By Khadeem Hughson
An Israeli real estate agent residing in California has a $100,000 cash bounty put on his head by Pakistani minister for a controversial documentary called “The Innocence of Muslims” which mocks the Prophet Muhammad.
Young men with torn shirts and blood stained jeans congregated in the middle of a dimly lit street with smoke veiling their faces near Tahrir Square in Egypt. As riot police approach, armed with handguns, tear gas, jet black knight sticks, and large plexiglass see through shields rioters run out of a broken window to a store front. One of them is carrying an Egyptian flag, the other running with a half burnt poster board that reads “Respect our Prophet.”
This is just the latest in a trend of violent responses associated with the controversial film that has been receiving attention from the international community and Lincoln’s campus alike.
“Its (violence) the wrong way to go about protecting the Prophet’s name, I don’t think Muslims or anybody should kill over a disparaging movie,” says Muslim student Tais Hammond, senior communications major and Philadelphia native.
Hammond goes on to insist, “The movie is very offensive. He misrepresented Muhammad; he was the opposite of what they portrayed him to be. He (Bascile) doesn’t have that right.”
The project which depicts the Prophet Muhammad murdering, child molesting, performing sexual acts and compromising beliefs, first started to gain momentum around the time the U.S. embassies in Cairo and Libya were violently attacked.
The consulate in Cairo was stormed by mobs followed by another attack by militia and protestors, then an assault on the U.S. embassy in Libya on September 11. That attack left Christopher Stevens, 52, the U.S. ambassador to Libya and three other Americans dead.
A popular rumor, stemming from an anonymous tip the Associated Press received, suggests the attacks were supposed to mark the anniversary of 9/11. However, prevailing wisdom in international circles is that the attacks were really backlash to the film that offended Muslims.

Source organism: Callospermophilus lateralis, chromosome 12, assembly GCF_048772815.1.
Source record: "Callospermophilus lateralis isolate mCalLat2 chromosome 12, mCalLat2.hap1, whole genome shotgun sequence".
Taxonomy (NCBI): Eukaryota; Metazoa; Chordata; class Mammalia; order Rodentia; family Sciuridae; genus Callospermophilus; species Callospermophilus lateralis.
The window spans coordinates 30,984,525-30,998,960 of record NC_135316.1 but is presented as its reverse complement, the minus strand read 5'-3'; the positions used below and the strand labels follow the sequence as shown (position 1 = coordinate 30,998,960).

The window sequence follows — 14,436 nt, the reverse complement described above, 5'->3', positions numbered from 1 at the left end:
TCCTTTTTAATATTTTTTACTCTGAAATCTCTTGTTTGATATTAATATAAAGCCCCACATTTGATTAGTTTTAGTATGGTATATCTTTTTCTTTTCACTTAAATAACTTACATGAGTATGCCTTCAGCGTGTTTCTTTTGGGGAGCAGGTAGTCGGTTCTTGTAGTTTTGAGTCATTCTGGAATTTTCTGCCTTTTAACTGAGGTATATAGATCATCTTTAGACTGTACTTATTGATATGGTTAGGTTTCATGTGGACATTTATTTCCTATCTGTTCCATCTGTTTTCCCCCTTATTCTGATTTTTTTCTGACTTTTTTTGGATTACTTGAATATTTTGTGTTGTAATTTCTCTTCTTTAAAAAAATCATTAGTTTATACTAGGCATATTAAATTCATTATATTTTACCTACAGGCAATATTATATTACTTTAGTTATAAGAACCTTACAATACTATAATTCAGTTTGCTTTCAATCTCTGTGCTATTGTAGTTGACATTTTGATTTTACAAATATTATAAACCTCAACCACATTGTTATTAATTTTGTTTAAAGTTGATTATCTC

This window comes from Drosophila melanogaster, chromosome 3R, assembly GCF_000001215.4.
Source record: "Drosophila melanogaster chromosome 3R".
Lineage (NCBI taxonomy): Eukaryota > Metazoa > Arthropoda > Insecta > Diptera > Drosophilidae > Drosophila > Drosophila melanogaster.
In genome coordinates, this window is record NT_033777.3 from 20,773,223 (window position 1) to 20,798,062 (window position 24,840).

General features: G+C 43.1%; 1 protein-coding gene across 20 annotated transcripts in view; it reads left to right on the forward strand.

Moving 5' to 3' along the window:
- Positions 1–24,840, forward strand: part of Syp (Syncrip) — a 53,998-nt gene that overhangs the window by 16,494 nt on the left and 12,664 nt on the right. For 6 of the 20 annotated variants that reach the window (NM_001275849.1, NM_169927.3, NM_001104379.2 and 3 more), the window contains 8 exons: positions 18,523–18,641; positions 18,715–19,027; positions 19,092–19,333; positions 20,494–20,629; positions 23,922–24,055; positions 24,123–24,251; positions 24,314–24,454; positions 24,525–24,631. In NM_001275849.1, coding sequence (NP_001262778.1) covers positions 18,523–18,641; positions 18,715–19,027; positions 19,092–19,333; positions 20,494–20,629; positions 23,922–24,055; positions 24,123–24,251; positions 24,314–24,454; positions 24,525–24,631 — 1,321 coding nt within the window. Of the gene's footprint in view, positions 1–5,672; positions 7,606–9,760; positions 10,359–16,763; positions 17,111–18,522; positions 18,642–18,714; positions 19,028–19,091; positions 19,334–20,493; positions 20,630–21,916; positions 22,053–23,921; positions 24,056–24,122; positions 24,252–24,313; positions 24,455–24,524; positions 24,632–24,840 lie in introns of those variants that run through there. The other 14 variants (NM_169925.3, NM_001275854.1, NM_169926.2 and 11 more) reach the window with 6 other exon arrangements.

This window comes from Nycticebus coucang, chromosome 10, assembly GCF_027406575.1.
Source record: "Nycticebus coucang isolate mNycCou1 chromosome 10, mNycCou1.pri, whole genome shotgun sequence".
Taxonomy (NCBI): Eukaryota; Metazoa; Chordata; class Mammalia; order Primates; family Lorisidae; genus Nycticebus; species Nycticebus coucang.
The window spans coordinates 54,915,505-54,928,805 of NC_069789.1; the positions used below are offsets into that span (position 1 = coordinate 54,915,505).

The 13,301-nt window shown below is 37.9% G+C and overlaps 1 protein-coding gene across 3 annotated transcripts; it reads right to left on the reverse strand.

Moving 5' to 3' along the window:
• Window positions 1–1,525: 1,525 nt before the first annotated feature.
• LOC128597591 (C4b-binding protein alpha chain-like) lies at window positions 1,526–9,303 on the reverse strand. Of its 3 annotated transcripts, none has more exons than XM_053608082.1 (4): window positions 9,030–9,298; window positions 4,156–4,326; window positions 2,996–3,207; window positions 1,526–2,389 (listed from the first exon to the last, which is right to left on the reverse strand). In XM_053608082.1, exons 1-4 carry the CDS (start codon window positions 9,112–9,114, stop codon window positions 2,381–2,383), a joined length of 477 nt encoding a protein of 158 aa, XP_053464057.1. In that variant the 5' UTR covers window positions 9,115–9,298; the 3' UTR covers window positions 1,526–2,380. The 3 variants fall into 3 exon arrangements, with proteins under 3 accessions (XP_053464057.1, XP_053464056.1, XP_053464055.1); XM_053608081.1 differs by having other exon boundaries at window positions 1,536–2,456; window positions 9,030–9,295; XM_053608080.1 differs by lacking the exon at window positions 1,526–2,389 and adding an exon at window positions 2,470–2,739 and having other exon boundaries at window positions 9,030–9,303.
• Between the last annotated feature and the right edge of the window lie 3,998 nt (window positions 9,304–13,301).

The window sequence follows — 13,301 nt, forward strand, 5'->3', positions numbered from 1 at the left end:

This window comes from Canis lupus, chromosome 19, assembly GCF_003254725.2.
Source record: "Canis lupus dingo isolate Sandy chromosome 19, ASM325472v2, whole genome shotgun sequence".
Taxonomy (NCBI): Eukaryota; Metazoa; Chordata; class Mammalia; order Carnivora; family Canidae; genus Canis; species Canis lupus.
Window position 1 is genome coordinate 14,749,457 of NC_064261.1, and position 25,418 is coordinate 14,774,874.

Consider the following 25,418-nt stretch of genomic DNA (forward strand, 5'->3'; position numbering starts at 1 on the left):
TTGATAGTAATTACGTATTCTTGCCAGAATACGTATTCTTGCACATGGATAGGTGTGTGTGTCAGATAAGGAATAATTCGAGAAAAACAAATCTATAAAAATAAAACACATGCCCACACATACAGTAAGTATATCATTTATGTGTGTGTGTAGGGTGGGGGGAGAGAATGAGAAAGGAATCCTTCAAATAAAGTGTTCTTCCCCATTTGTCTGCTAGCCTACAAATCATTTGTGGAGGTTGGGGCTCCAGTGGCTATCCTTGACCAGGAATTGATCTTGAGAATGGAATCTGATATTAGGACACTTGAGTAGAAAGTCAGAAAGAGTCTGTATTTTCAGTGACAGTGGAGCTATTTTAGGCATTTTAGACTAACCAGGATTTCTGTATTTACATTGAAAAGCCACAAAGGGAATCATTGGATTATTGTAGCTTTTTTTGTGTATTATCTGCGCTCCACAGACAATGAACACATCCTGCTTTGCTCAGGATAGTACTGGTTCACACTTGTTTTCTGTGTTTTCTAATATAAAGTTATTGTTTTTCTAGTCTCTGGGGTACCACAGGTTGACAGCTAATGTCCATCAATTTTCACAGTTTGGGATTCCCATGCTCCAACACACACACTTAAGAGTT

Over in Kabul, the largest city in Afghanistan, fourteen people, 10 of which were American, died in a suicide bombing on September 18, allegedly incited by the parodying of Islam’s prophet.
Four days ago (September 21) the anger reached its climax when crowds, upset about the amateur movie, rioted leaving 23 dead and over 100 people injured in the worst demonstration related to the “Innocence of Muslims” controversy.
Lincoln University Audio and Visual Production Technician, Josh Hankens disagrees with the outcome of the demonstration.
“Violence is bad no matter what, whether it’s in retaliation or not. Even if it’s in response to 9/11 attacks or an offensive film, there’s other ways to handle things,” he said.
Creator of the documentary Sam Bascile worsened matters a week earlier when he revealed, Israel funders who have not yet been identified, donated 5 million dollars to produce his movie.
This offended Iranian officials and helped reignite an ongoing feud between the rival countries that has many under the impression that an Iranian attack on Israel is imminent.
Iranian President Mahmoud Ahmadinejad, in a recent media tour of America that featured an interview with CNN’s Piers Morgan and Q&A with reporters at the U.N general assembly meeting, said Israel has instigated conflict and Iran is prepared to see things through, implicating military action.
Victor Laporte, Lincoln University mass communications senior said, “I just think in retrospect it wasn’t a smart move to make such a controversial documentary and the violence was bound to happen. It’s unfortunate Americans had to die. The biggest matter now is the country of Israel’s conflict with Iran.”